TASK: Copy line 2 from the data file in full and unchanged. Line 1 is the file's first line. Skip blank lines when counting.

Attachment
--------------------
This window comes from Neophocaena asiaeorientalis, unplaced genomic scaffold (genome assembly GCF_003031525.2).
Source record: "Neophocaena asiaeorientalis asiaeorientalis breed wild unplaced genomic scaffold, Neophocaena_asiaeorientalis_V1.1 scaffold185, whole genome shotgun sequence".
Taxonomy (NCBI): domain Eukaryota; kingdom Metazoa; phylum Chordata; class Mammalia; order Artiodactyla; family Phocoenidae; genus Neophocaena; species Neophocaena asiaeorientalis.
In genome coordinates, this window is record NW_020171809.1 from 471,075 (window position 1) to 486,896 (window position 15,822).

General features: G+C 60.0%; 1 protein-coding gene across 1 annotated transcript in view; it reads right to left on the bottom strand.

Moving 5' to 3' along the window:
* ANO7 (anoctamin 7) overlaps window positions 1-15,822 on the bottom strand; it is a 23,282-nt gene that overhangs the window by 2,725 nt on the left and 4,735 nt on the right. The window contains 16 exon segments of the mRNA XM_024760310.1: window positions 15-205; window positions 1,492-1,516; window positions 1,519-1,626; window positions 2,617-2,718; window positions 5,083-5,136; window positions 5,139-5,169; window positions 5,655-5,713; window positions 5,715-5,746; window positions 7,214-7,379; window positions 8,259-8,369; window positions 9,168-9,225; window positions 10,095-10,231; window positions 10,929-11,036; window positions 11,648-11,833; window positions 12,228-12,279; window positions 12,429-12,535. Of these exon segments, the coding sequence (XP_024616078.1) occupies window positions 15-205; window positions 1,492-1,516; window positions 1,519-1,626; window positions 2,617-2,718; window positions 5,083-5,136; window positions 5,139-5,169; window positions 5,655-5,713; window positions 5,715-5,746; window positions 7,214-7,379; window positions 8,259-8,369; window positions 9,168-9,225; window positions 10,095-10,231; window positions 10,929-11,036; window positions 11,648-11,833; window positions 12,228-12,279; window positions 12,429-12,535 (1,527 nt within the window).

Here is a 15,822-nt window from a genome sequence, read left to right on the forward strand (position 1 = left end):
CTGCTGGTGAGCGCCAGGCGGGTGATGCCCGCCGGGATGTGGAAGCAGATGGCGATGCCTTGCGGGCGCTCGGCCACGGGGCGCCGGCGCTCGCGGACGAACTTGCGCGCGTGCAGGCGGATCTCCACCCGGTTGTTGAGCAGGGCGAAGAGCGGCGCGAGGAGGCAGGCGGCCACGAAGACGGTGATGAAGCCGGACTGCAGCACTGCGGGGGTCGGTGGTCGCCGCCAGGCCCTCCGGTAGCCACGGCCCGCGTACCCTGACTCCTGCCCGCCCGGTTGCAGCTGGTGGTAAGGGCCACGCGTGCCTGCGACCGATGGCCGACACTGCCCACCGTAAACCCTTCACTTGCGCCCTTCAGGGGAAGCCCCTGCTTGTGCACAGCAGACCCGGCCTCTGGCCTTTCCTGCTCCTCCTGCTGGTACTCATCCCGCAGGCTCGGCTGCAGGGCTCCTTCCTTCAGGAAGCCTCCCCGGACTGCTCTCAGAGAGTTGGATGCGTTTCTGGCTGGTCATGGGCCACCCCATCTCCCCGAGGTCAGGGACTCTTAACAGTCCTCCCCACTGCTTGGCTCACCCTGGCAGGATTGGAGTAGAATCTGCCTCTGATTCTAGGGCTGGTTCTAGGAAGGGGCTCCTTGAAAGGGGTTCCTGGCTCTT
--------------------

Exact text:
Source record: "Neophocaena asiaeorientalis asiaeorientalis breed wild unplaced genomic scaffold, Neophocaena_asiaeorientalis_V1.1 scaffold185, whole genome shotgun sequence".